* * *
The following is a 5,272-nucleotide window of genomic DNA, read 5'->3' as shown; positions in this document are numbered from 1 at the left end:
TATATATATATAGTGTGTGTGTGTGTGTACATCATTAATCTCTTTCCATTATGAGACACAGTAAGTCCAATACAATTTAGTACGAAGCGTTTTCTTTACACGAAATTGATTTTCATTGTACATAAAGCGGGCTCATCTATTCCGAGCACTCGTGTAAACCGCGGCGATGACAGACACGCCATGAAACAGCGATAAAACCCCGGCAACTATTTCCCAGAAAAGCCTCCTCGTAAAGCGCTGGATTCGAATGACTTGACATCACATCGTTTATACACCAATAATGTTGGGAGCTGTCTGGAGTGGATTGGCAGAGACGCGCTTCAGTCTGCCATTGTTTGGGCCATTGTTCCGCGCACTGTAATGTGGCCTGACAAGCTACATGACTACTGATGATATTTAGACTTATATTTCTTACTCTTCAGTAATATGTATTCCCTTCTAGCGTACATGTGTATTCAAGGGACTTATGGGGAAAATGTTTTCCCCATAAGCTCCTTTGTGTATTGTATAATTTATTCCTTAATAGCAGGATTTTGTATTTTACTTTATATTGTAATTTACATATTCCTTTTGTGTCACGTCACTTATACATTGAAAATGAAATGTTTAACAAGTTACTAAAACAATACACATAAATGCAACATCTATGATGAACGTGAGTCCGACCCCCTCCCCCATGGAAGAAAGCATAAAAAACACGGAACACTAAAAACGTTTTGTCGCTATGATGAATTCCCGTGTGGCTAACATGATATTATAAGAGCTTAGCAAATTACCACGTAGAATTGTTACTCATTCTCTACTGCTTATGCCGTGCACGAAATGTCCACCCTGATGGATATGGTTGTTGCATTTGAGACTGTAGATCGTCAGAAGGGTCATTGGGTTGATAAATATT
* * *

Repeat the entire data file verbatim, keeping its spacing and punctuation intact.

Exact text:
The following is a 5,272-nucleotide window of genomic DNA, read 5'->3' as shown; positions in this document are numbered from 1 at the left end:
TATATATATATAGTGTGTGTGTGTGTGTACATCATTAATCTCTTTCCATTATGAGACACAGTAAGTCCAATACAATTTAGTACGAAGCGTTTTCTTTACACGAAATTGATTTTCATTGTACATAAAGCGGGCTCATCTATTCCGAGCACTCGTGTAAACCGCGGCGATGACAGACACGCCATGAAACAGCGATAAAACCCCGGCAACTATTTCCCAGAAAAGCCTCCTCGTAAAGCGCTGGATTCGAATGACTTGACATCACATCGTTTATACACCAATAATGTTGGGAGCTGTCTGGAGTGGATTGGCAGAGACGCGCTTCAGTCTGCCATTGTTTGGGCCATTGTTCCGCGCACTGTAATGTGGCCTGACAAGCTACATGACTACTGATGATATTTAGACTTATATTTCTTACTCTTCAGTAATATGTATTCCCTTCTAGCGTACATGTGTATTCAAGGGACTTATGGGGAAAATGTTTTCCCCATAAGCTCCTTTGTGTATTGTATAATTTATTCCTTAATAGCAGGATTTTGTATTTTACTTTATATTGTAATTTACATATTCCTTTTGTGTCACGTCACTTATACATTGAAAATGAAATGTTTAACAAGTTACTAAAACAATACACATAAATGCAACATCTATGATGAACGTGAGTCCGACCCCCTCCCCCATGGAAGAAAGCATAAAAAACACGGAACACTAAAAACGTTTTGTCGCTATGATGAATTCCCGTGTGGCTAACATGATATTATAAGAGCTTAGCAAATTACCACGTAGAATTGTTACTCATTCTCTACTGCTTATGCCGTGCACGAAATGTCCACCCTGATGGATATGGTTGTTGCATTTGAGACTGTAGATCGTCAGAAGGGTCATTGGGTTGATAAATATT